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Old 05-01-2008, 03:28 AM   #19
Christopher Creutzig
Location: Paderborn
Join Date: Apr 2008
Posts: 14
Germany
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Re: Techniques for Demonstration

Quote:
Mark Murray wrote: View Post
If you had to do a basic demonstration, what techniques would you use?
Big ones. A nikyo where you only move your hands about two inches may be what you prefer to practice (although personally, I don't), but no-one will see you doing anything.

As others have noted, a progress from "softer" techniques to more advanced techniques, speed, and style may be a good idea. Don't force uke into a breakfall on the first shiho nage you demonstrate - unless, of course, that is how you practice this technique all the time.

We usually (i.e., every few years, when there is a reason for a demo) start the same way we start our training (sans warm-up), by bowing and doing a few rolling exercises. What seems to work well is to show the attack first without nage moving away, it makes understanding the movement much easier.

We also tend to combine lots of techniques where the average spectator has the feeling of knowing why something has happened (such as ai hanmi katate dori - ikkyo, yokomen uchi - shiho nage, or chudan tsuki - kokyu nage, short form) with techniques that look much stranger, such as a nikkyo against grapping a jo. (May look easy to a trained eye, but I've heard a number of people wondering what just happened.) Also, spectacular falls like koshi nage or other breakfalls I would place into the later stages.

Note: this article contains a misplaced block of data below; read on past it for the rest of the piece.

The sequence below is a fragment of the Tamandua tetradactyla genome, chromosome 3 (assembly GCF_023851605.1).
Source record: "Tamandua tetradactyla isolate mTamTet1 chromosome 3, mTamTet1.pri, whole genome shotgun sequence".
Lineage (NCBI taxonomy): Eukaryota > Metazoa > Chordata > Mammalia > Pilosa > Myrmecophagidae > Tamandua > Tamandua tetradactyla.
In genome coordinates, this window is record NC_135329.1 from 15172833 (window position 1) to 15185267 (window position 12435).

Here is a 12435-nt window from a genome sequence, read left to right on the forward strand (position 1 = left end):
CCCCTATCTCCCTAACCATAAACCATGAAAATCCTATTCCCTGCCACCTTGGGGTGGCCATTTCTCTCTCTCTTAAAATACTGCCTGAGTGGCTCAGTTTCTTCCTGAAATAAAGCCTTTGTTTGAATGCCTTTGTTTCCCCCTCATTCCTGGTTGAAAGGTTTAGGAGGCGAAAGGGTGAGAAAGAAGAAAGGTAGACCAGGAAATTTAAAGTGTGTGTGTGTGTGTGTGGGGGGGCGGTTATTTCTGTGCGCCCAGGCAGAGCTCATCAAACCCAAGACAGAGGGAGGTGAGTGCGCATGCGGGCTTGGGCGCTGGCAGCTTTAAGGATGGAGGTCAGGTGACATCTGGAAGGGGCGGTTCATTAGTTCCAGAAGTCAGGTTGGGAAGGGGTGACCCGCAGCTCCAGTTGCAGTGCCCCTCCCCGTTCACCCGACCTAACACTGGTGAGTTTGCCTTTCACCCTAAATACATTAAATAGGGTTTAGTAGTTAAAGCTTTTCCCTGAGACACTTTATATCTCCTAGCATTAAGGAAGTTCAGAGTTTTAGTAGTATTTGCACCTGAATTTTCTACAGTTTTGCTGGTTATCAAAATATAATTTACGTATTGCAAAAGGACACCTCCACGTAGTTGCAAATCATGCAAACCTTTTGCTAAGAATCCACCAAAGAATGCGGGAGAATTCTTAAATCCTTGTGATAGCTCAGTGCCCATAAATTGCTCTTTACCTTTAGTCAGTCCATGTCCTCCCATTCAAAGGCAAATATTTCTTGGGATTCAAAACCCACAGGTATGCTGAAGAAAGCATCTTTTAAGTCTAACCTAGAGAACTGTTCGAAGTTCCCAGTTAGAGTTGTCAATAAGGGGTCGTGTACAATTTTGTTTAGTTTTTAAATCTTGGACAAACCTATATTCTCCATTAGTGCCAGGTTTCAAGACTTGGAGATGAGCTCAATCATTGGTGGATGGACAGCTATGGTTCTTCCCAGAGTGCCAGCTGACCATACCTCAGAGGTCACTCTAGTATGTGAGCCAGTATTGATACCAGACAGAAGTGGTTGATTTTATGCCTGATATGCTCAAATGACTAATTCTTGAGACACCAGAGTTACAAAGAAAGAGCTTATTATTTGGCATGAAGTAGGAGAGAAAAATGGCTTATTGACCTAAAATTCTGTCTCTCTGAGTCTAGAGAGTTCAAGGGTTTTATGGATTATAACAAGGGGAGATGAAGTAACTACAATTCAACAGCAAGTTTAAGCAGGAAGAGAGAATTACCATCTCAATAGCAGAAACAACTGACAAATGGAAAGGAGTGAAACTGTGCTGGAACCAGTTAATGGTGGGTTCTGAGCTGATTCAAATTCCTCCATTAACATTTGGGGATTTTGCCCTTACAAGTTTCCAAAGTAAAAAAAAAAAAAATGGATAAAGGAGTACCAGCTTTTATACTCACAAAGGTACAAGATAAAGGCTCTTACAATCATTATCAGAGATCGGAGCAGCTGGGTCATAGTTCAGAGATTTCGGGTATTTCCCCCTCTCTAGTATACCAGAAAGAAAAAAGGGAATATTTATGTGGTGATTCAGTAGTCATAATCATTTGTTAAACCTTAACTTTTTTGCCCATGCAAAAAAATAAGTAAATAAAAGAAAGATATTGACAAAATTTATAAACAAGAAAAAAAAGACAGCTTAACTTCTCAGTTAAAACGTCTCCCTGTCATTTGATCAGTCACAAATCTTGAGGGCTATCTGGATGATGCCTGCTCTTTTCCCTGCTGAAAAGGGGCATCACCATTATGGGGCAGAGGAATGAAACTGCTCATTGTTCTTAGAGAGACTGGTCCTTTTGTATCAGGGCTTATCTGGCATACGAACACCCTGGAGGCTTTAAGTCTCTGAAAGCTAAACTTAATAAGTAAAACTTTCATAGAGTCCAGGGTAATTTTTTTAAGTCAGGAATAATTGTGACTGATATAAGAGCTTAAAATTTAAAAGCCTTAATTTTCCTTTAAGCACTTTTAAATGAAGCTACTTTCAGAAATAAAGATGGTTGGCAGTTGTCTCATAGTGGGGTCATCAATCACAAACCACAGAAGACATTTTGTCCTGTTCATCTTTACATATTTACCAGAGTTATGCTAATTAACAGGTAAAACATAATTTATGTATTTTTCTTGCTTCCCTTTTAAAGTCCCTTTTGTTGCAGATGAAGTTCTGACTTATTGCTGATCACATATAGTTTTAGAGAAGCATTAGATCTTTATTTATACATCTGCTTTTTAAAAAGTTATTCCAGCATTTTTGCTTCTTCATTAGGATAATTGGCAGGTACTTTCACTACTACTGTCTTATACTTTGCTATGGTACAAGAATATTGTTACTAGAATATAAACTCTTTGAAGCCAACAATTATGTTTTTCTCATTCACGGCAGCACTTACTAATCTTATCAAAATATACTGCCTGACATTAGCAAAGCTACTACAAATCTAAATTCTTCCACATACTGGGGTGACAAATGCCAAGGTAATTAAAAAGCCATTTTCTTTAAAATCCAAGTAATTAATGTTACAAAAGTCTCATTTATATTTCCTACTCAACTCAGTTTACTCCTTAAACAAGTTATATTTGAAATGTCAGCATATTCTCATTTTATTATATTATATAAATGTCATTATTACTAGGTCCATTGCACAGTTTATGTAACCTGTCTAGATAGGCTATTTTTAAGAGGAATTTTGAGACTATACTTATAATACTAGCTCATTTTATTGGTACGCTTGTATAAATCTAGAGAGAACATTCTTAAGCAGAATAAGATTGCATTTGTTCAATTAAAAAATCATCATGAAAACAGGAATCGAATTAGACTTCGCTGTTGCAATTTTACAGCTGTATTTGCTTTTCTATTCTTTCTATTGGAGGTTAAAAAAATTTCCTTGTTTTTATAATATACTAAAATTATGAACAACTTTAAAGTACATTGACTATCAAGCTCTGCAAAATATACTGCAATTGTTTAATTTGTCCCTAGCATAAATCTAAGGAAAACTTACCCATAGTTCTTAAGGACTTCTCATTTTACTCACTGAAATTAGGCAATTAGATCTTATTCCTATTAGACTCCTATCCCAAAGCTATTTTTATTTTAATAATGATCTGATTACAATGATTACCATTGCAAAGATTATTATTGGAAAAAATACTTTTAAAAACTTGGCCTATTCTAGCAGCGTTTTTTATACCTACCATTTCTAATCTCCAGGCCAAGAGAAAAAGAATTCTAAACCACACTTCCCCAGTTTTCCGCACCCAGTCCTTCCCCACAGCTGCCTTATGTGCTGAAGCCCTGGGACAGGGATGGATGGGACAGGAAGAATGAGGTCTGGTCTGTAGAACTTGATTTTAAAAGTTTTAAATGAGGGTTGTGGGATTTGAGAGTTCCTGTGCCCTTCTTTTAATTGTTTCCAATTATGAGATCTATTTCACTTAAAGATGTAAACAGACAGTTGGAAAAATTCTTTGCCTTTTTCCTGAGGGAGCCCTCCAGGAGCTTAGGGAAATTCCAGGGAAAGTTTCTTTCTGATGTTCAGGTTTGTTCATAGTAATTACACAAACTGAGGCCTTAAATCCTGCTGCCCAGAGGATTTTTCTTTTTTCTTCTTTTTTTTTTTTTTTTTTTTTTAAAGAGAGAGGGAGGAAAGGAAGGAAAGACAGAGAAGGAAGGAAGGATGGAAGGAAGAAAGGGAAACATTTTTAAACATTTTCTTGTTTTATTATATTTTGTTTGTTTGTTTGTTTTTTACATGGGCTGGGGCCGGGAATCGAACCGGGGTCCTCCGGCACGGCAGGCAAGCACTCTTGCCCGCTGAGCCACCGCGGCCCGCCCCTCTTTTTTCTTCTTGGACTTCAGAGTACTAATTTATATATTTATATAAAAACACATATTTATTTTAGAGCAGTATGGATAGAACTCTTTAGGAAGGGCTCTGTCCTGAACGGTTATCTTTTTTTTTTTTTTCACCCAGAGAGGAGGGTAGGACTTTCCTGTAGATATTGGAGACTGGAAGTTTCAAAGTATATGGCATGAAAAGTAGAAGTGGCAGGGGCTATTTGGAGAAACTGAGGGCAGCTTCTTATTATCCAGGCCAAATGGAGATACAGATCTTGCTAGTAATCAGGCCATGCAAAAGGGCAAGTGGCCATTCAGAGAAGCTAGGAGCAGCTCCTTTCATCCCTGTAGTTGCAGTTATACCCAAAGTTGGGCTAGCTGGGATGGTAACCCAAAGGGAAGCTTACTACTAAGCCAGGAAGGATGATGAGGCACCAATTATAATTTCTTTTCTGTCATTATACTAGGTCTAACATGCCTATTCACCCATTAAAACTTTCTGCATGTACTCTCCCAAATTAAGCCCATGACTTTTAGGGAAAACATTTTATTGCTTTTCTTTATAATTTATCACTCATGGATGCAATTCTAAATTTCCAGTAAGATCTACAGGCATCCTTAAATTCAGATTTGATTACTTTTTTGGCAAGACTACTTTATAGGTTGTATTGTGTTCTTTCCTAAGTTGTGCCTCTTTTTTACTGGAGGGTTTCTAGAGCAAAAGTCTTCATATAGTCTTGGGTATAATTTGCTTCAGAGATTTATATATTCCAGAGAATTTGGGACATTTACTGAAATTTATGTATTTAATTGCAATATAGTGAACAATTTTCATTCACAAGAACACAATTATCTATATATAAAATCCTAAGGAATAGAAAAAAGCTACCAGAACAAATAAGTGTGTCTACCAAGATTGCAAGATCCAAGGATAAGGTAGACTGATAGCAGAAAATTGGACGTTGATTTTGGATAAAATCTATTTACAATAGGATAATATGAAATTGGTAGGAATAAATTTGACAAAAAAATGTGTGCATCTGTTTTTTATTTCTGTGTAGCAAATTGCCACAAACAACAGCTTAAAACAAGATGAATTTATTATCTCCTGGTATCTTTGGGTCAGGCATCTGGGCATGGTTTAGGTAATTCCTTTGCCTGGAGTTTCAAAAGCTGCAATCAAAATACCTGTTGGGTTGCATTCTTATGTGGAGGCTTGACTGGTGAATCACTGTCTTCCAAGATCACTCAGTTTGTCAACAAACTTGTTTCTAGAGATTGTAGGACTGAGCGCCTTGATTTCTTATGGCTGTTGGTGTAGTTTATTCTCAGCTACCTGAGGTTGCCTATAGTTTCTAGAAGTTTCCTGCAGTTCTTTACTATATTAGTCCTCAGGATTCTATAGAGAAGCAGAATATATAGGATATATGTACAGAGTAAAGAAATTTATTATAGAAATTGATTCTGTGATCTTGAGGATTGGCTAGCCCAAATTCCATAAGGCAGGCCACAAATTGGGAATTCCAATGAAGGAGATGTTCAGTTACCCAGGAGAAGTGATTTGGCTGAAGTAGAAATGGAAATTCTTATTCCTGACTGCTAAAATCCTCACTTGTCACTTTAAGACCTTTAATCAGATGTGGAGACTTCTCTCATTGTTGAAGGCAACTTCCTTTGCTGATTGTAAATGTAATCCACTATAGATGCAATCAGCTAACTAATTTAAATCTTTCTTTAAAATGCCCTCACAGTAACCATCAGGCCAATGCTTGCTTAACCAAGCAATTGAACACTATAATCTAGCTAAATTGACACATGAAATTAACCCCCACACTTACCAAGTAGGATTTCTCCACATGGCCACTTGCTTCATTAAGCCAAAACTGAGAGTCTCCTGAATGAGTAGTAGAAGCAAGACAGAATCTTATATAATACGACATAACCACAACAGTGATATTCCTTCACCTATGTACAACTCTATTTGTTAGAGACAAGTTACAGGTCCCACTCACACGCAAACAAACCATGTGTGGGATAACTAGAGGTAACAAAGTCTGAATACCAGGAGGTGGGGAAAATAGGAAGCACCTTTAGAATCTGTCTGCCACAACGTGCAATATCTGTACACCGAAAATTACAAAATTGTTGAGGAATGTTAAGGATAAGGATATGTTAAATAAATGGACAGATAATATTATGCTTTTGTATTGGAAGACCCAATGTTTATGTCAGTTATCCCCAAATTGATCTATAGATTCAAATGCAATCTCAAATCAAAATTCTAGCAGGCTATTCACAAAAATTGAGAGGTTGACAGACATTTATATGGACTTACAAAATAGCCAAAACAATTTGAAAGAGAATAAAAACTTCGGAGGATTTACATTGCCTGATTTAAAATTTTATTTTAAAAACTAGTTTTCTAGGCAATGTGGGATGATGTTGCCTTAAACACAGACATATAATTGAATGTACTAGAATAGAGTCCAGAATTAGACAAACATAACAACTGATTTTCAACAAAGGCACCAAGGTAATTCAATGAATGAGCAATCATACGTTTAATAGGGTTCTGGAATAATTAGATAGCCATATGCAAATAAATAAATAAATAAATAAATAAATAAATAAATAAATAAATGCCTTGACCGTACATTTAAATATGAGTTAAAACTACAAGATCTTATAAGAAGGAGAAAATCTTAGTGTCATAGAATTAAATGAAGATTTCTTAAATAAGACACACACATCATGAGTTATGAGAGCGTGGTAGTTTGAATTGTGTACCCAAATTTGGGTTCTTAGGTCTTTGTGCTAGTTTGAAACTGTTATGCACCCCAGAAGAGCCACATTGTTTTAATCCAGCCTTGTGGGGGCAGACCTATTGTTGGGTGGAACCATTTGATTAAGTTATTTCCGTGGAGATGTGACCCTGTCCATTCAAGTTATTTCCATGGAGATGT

Quote:
Mark Murray wrote: View Post
Would you incorporate weapons into your demo?
Unless time is really short: Definitely. Weapons are part of our training, so if we wish to demonstrate our training, we should include weapons. Although I must admit we don't use them as much in training as I'd like and for demos, it's sometimes reasonable to use weapons hardly ever seen in our dojo, such a short baton or baseball bat to get one possible reason for a yokomen strike across.

Personally, I wouldn't use weapons that look too real. Some people use blunt metal knifes for demos, and while it looks much more spectacular than standard wooden tanto, I'm not sure I want to give the impression we practice with live blades.

Just my 0.02.

Christopher
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